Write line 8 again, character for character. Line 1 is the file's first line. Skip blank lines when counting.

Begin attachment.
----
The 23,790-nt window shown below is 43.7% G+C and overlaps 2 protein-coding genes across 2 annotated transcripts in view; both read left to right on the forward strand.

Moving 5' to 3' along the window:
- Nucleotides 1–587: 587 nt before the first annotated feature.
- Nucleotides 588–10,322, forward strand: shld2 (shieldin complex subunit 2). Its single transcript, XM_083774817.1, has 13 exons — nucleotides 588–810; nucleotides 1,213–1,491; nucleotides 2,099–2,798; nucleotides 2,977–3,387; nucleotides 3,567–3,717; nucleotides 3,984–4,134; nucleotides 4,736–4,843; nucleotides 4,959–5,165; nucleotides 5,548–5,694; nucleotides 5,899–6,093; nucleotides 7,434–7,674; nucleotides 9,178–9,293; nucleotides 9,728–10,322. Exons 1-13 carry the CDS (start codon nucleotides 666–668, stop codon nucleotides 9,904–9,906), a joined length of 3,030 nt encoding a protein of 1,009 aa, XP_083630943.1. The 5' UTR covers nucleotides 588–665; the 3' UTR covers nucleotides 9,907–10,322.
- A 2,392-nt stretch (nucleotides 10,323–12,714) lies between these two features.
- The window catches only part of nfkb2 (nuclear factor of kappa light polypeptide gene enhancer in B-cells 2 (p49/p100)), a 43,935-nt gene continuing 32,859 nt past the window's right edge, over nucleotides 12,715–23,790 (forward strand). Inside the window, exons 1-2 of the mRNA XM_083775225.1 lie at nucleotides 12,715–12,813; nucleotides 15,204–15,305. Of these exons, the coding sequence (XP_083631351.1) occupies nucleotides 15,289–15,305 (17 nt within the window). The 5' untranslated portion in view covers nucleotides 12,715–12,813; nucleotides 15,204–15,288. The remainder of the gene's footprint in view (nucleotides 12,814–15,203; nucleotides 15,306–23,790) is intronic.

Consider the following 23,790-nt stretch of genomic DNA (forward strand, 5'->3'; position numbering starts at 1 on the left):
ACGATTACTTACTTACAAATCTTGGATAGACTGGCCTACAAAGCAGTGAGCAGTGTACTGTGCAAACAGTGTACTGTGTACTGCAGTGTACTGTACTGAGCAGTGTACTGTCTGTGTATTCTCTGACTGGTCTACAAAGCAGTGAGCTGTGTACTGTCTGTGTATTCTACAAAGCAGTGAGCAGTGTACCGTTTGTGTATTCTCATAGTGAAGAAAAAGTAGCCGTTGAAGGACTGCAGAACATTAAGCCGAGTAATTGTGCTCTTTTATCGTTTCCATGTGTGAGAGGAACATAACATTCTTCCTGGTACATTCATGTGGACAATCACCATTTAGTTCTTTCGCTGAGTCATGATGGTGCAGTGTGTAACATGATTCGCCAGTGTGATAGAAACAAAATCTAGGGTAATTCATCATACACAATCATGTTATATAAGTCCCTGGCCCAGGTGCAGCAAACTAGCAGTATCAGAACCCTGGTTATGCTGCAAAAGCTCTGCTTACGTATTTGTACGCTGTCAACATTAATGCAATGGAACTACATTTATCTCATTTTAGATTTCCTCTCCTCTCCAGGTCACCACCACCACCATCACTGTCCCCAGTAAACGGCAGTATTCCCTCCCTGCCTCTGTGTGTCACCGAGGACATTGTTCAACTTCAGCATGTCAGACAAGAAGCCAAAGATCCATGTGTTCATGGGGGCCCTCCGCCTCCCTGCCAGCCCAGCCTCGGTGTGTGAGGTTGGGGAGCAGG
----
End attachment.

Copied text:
ACGATTACTTACTTACAAATCTTGGATAGACTGGCCTACAAAGCAGTGAGCAGTGTACTGTGCAAACAGTGTACTGTGTACTGCAGTGTACTGTACTGAGCAGTGTACTGTCTGTGTATTCTCTGACTGGTCTACAAAGCAGTGAGCTGTGTACTGTCTGTGTATTCTACAAAGCAGTGAGCAGTGTACCGTTTGTGTATTCTCATAGTGAAGAAAAAGTAGCCGTTGAAGGACTGCAGAACATTAAGCCGAGTAATTGTGCTCTTTTATCGTTTCCATGTGTGAGAGGAACATAACATTCTTCCTGGTACATTCATGTGGACAATCACCATTTAGTTCTTTCGCTGAGTCATGATGGTGCAGTGTGTAACATGATTCGCCAGTGTGATAGAAACAAAATCTAGGGTAATTCATCATACACAATCATGTTATATAAGTCCCTGGCCCAGGTGCAGCAAACTAGCAGTATCAGAACCCTGGTTATGCTGCAAAAGCTCTGCTTACGTATTTGTACGCTGTCAACATTAATGCAATGGAACTACATTTATCTCATTTTAGATTTCCTCTCCTCTCCAGGTCACCACCACCACCATCACTGTCCCCAGTAAACGGCAGTATTCCCTCCCTGCCTCTGTGTGTCACCGAGGACATTGTTCAACTTCAGCATGTCAGACAAGAAGCCAAAGATCCATGTGTTCATGGGGGCCCTCCGCCTCCCTGCCAGCCCAGCCTCGGTGTGTGAGGTTGGGGAGCAGG